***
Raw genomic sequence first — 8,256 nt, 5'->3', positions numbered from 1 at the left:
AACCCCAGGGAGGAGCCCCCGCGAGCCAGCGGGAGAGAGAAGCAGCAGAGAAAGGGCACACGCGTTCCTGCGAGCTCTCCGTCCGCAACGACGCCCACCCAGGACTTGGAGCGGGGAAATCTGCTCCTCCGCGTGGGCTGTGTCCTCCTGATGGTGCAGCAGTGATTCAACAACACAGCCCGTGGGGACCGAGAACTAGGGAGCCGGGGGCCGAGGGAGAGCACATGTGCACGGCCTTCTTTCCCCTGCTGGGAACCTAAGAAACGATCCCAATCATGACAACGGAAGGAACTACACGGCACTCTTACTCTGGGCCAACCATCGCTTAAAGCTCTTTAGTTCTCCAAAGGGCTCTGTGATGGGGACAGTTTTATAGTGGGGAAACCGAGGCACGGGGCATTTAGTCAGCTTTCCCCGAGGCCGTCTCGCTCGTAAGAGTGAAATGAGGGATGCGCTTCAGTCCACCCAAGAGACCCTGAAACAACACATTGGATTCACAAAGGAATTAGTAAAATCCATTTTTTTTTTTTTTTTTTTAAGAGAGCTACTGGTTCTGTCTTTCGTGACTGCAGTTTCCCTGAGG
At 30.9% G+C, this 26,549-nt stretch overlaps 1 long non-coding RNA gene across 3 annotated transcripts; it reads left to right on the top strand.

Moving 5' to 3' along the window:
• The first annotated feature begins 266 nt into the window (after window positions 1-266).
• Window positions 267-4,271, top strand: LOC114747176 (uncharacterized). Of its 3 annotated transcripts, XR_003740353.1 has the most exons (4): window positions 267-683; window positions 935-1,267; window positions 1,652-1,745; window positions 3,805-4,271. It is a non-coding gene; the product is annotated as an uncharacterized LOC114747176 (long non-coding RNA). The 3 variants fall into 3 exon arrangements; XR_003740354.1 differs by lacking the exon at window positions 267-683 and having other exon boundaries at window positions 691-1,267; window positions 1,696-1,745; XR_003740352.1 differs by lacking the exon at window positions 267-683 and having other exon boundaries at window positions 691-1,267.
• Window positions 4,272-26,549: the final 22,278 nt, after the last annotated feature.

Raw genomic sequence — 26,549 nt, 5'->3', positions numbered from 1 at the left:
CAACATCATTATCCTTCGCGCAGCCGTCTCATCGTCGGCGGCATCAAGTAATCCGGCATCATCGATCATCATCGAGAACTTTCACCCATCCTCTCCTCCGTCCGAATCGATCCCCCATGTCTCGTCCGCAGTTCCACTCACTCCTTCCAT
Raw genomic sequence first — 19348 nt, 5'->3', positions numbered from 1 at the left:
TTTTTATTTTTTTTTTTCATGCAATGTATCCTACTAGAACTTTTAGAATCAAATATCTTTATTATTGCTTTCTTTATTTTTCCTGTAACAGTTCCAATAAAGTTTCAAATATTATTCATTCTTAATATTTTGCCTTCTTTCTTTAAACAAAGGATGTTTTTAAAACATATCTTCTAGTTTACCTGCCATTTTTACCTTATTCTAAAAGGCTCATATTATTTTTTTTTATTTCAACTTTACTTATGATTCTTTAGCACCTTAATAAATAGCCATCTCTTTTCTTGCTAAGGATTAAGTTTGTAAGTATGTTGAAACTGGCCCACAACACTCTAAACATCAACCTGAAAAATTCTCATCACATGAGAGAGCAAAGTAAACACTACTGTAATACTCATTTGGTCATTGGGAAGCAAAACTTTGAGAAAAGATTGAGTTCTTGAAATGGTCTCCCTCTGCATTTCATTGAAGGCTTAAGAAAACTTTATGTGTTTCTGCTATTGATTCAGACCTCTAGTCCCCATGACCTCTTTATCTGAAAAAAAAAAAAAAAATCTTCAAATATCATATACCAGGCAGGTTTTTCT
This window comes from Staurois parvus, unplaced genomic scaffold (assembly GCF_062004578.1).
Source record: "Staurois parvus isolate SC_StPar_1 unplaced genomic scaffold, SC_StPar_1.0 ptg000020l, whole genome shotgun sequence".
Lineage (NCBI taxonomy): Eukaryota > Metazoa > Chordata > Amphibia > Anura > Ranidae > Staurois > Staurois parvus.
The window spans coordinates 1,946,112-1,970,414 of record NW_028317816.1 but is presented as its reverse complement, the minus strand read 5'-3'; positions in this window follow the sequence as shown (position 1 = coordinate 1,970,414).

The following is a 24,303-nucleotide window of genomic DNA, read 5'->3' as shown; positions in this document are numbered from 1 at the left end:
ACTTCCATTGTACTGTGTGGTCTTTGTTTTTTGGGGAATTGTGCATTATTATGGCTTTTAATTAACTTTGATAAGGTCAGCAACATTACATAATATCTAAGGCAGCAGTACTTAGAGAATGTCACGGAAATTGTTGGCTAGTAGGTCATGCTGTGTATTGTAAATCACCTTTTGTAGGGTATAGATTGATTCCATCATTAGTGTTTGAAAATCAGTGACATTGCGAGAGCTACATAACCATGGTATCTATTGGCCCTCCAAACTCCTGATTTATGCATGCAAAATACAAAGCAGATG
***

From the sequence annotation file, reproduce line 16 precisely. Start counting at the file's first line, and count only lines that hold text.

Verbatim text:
The following is a 24,303-nucleotide window of genomic DNA, read 5'->3' as shown; positions in this document are numbered from 1 at the left end: